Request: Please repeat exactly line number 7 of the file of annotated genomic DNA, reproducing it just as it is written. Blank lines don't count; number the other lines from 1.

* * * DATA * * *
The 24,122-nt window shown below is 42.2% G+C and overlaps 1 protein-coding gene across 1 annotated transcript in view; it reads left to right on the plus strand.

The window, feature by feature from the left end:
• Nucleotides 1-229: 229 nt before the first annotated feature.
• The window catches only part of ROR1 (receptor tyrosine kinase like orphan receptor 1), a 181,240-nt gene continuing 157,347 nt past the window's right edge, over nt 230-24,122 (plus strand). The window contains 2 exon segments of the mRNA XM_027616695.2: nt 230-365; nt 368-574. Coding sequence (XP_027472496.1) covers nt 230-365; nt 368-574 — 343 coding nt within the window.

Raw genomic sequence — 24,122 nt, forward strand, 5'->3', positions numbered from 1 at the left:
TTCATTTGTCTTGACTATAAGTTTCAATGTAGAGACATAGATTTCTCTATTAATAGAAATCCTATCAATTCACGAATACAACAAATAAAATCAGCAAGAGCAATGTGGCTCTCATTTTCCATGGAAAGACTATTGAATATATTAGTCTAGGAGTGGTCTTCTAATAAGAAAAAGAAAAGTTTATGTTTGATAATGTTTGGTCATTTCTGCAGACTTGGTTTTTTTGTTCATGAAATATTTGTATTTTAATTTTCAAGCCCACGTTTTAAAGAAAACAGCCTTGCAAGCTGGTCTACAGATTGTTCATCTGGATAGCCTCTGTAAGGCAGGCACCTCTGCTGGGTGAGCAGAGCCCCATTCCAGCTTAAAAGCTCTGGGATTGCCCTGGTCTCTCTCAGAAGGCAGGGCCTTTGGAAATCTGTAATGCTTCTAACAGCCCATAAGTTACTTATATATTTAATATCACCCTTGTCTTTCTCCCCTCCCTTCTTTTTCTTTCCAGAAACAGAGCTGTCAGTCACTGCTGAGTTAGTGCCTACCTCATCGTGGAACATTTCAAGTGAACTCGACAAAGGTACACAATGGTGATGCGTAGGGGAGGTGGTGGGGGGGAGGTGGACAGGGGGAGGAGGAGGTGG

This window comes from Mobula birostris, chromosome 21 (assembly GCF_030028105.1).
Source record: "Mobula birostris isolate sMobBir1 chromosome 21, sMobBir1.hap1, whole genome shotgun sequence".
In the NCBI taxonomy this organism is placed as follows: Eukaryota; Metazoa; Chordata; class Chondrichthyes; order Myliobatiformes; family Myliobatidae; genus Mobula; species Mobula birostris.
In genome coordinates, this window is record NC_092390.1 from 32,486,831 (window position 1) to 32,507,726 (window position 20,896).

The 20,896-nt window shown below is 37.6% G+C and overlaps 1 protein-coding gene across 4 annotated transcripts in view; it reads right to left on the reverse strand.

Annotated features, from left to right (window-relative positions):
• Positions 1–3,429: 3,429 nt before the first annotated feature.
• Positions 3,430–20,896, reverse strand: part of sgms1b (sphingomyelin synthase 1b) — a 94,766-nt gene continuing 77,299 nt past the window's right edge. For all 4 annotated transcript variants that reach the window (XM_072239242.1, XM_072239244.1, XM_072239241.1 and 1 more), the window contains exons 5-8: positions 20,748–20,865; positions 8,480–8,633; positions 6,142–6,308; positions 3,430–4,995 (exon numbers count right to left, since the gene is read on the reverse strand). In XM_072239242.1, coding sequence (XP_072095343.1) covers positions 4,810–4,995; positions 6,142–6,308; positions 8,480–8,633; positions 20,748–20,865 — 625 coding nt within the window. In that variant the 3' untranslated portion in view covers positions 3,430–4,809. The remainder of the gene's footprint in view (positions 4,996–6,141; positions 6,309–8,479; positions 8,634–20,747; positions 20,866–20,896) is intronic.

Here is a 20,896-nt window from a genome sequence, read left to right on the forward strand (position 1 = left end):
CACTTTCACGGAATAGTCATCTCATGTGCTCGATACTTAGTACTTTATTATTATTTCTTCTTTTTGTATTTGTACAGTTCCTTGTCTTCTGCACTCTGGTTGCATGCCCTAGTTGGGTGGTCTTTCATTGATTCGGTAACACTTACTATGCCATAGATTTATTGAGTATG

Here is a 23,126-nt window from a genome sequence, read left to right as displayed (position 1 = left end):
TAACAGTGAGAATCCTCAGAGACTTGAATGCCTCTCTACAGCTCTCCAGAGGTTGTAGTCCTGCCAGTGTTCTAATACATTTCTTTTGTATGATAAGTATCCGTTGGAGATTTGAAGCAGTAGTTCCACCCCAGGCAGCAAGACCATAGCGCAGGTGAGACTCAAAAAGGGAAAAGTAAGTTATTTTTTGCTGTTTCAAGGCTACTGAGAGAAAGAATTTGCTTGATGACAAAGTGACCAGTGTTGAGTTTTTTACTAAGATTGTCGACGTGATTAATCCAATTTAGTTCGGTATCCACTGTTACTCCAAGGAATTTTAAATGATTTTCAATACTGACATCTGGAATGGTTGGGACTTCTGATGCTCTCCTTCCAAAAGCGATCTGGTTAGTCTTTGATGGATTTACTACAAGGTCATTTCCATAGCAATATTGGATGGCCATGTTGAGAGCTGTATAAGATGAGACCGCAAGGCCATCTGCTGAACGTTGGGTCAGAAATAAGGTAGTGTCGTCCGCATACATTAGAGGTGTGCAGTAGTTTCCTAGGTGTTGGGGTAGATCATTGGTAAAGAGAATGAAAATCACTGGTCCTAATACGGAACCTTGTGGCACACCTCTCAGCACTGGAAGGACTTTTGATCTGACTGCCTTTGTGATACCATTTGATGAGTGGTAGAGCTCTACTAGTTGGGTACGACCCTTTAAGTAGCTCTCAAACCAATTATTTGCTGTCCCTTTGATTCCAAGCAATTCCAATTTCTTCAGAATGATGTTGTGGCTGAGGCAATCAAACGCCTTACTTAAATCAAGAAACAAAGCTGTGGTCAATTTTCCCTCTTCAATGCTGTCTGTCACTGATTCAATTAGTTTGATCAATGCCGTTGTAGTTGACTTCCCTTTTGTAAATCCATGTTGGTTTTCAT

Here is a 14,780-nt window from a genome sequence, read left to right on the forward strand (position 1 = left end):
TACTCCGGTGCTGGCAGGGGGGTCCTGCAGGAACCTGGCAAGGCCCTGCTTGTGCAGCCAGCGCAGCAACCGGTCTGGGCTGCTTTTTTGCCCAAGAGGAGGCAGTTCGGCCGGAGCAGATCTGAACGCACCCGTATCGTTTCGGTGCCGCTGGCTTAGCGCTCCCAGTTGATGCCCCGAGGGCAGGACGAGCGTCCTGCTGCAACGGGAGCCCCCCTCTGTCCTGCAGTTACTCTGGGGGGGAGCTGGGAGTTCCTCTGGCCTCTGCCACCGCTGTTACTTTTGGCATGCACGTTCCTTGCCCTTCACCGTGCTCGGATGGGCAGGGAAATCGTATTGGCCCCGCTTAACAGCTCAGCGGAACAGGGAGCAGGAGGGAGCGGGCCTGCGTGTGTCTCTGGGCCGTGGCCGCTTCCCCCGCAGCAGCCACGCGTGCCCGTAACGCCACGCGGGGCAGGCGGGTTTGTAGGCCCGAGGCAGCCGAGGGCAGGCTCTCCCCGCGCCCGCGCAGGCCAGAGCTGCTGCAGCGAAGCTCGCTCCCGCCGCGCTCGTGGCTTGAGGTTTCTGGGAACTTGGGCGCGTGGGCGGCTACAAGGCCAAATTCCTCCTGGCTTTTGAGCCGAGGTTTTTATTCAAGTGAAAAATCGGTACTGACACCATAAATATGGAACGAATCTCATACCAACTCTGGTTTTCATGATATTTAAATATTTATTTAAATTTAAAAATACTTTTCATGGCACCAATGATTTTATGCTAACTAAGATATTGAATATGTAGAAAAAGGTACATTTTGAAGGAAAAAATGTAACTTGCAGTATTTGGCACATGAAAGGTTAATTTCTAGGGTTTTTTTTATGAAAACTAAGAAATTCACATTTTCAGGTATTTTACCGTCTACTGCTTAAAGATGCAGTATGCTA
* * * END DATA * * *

This window comes from Mobula birostris, chromosome 21 (assembly GCF_030028105.1).